Food Banks Whats Going On?

bluebell

Member
Im old enough to remember the 3 day week in the early 1970s ( i was at school then), when the country had days without any electricity? miners were on strike, brought the heath govt. down? and other hard recessions up to now? It just seems to me the population has got so soft over the years, and far less self reliant? people years ago, many were dare i say poor, but many were proud and either didnt seek i want govt. handouts? Many people worked multiple jobs, children also helped by doing work such as paper rounds etc etc etc to help their families, farms back then could easily find casual labour, people could earn some partime money and also go home with some milk, or potatoes etc, whats happened?
 

Oldmacdonald

Member
Mixed Farmer
Location
Scotland
Im old enough to remember the 3 day week in the early 1970s ( i was at school then), when the country had days without any electricity? miners were on strike, brought the heath govt. down? and other hard recessions up to now? It just seems to me the population has got so soft over the years, and far less self reliant? people years ago, many were dare i say poor, but many were proud and either didnt seek i want govt. handouts? Many people worked multiple jobs, children also helped by doing work such as paper rounds etc etc etc to help their families, farms back then could easily find casual labour, people could earn some partime money and also go home with some milk, or potatoes etc, whats happened?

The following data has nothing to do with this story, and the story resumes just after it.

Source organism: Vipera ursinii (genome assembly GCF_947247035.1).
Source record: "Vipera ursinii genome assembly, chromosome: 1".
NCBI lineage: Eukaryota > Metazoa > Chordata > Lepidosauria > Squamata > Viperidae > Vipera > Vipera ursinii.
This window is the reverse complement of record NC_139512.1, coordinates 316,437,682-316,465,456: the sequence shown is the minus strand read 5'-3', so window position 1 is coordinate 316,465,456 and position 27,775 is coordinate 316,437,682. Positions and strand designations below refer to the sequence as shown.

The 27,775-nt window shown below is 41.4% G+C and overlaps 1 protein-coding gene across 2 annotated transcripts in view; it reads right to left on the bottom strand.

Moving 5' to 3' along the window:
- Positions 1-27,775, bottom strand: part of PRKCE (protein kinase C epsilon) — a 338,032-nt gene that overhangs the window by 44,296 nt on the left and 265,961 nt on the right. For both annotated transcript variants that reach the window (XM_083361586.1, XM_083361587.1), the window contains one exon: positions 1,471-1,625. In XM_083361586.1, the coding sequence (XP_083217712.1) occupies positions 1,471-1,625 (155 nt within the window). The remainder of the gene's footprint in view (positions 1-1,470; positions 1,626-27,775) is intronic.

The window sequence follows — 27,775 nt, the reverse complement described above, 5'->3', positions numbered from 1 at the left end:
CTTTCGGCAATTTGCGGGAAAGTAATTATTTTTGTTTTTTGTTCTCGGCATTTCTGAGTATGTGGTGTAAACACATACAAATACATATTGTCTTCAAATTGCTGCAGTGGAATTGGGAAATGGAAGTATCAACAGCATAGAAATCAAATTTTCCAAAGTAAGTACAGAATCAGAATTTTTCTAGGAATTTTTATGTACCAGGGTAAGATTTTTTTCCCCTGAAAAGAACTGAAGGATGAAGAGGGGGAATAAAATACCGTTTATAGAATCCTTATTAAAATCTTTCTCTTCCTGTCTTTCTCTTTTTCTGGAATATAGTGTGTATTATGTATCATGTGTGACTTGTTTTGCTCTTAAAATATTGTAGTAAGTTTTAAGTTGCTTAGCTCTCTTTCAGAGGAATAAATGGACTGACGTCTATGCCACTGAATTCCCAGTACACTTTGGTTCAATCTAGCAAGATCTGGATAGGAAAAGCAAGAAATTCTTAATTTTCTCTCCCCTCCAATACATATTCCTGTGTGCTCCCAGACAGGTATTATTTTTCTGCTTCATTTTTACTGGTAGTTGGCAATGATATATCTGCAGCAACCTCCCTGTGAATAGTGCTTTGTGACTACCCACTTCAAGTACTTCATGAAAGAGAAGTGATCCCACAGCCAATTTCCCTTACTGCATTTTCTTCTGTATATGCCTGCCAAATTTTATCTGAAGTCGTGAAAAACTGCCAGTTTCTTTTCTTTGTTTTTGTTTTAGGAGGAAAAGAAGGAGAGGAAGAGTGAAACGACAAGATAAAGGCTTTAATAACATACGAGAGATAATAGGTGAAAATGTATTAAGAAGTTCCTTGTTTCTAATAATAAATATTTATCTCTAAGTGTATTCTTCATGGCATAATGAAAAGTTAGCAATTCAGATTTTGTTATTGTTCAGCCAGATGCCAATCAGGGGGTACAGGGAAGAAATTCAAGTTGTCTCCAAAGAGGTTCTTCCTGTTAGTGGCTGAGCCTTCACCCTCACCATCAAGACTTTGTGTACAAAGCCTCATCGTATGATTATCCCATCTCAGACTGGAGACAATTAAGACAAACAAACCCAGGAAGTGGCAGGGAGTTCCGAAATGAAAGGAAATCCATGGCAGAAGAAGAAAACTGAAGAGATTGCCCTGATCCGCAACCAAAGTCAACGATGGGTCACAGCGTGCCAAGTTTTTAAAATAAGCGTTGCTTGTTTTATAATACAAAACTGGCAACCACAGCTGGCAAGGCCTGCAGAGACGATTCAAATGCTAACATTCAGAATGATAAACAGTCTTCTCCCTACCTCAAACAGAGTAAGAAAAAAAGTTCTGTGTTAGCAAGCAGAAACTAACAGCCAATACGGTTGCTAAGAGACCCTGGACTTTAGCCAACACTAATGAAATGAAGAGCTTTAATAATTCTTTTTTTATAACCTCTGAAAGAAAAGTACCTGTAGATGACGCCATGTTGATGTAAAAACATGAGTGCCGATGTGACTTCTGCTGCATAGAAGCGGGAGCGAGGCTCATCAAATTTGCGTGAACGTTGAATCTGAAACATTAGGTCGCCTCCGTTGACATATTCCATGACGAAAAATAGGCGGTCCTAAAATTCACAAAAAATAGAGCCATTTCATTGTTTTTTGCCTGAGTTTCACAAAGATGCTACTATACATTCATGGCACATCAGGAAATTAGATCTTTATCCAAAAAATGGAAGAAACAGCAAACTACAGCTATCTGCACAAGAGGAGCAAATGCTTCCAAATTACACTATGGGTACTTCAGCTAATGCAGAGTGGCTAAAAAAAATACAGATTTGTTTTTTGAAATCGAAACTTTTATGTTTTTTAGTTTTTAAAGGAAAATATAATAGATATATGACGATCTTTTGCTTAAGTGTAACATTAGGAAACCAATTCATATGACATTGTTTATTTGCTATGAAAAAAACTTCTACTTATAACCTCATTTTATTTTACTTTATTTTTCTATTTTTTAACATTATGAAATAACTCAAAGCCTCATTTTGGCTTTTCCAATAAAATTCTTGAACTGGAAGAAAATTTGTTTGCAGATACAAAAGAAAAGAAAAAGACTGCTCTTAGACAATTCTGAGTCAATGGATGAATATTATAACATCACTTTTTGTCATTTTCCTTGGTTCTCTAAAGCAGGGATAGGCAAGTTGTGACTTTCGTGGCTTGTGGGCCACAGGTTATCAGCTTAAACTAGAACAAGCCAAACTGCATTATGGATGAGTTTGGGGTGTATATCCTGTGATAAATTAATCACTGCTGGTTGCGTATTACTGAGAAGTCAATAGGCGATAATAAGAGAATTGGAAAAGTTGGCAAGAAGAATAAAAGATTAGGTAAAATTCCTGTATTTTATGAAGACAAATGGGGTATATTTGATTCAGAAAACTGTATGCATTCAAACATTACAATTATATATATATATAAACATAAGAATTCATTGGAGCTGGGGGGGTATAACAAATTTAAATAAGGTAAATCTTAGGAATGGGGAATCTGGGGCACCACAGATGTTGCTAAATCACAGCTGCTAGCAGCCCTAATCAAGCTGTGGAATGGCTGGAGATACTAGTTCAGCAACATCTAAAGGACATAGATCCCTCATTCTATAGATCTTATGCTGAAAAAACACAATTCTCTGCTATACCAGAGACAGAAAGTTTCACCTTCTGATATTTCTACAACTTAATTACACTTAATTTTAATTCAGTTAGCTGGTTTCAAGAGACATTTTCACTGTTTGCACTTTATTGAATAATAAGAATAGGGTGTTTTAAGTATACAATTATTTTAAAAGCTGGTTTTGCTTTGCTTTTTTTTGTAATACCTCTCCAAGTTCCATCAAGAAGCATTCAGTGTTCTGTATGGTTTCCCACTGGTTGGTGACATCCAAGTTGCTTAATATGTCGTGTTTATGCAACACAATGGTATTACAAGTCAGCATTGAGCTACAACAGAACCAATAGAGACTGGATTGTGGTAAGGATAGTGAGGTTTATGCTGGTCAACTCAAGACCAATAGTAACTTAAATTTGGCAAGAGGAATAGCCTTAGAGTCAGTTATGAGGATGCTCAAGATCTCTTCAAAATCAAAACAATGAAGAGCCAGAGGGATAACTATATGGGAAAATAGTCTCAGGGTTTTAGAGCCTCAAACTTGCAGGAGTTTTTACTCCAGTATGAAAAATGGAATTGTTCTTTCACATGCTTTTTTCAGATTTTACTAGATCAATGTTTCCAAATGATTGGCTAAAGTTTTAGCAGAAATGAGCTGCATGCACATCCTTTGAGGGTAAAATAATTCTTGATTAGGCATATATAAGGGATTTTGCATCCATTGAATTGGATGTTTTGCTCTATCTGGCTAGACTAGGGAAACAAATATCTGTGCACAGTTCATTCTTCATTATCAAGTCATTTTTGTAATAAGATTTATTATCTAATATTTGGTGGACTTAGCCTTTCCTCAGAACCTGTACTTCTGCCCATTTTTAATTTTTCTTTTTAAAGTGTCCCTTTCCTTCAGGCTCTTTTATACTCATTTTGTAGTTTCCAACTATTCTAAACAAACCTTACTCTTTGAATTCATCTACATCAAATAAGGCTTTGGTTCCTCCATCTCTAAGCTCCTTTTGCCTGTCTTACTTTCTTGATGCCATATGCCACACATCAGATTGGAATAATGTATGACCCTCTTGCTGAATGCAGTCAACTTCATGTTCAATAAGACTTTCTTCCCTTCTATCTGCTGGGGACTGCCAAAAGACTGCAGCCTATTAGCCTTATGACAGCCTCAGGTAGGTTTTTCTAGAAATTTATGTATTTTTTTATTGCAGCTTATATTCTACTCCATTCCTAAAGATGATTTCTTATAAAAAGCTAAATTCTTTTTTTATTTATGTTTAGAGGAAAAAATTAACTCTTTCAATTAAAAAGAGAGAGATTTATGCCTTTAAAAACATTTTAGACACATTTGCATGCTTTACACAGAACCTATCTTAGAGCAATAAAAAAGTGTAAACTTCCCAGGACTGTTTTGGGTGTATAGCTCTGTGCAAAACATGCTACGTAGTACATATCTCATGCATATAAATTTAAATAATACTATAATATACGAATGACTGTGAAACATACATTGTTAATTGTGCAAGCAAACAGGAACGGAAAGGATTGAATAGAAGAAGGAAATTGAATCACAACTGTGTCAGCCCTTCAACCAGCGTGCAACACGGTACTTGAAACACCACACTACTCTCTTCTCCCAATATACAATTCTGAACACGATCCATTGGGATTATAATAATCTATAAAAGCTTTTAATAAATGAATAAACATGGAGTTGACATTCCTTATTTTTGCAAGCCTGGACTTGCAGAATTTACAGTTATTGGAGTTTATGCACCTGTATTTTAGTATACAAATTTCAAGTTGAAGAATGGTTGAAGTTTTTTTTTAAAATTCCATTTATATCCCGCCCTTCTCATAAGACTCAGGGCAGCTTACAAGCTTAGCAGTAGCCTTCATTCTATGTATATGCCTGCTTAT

Housing and energy.

Tell me by how much the cost of those have gone up since your blessed 3 day week.
 

Werzle

Member
Location
Midlands
Im old enough to remember the 3 day week in the early 1970s ( i was at school then), when the country had days without any electricity? miners were on strike, brought the heath govt. down? and other hard recessions up to now? It just seems to me the population has got so soft over the years, and far less self reliant? people years ago, many were dare i say poor, but many were proud and either didnt seek i want govt. handouts? Many people worked multiple jobs, children also helped by doing work such as paper rounds etc etc etc to help their families, farms back then could easily find casual labour, people could earn some partime money and also go home with some milk, or potatoes etc, whats happened?
Folks have no pride or shame these days and are quite happy to use food banks so they can afford to drink, smoke and watch sky sports.
 

milkloss

Member
Livestock Farmer
Location
East Sussex
Has anyone been in a food bank and seen what's available etc etc? The reason I ask is I drive past one everyday on the school run pretty much next to traffic lights. It's an open shop front/porch with a fridge and shelves...... quite a bit of stuff from the nearby Waitrose in there and home grown veg, I've never got out the car and studied though. The seniors members of the community certainly take their trolleys in there and load up, unfairly so in my opinion, I only hope they're getting some stuff for their neighbours or whatever whilst they're there.
 

cb387

Member
Arable Farmer
Location
Cotswolds